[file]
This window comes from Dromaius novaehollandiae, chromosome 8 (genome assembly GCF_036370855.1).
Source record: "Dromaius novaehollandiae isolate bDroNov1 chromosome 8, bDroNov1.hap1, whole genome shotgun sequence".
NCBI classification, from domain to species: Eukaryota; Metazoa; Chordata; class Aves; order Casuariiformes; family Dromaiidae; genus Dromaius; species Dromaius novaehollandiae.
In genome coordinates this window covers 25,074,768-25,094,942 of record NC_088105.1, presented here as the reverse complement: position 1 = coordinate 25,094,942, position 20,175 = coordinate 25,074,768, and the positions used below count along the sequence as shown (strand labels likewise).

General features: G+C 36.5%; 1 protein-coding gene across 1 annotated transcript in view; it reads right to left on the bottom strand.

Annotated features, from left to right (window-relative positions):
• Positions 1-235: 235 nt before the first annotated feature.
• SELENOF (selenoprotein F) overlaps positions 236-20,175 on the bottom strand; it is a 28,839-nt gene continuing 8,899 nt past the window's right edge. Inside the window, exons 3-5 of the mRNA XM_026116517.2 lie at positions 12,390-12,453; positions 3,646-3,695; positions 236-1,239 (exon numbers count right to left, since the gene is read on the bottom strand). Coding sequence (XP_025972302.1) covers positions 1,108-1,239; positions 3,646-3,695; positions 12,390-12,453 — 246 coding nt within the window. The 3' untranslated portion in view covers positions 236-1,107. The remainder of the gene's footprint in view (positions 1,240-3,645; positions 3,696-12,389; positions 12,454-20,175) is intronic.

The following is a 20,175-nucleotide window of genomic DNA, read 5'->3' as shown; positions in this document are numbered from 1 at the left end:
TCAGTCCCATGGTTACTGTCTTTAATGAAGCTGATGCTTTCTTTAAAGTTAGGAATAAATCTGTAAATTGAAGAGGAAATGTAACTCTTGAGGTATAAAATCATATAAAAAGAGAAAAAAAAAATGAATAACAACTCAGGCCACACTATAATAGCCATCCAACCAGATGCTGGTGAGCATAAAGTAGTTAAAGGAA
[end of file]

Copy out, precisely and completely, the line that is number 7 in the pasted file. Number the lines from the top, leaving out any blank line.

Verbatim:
• Positions 1-235: 235 nt before the first annotated feature.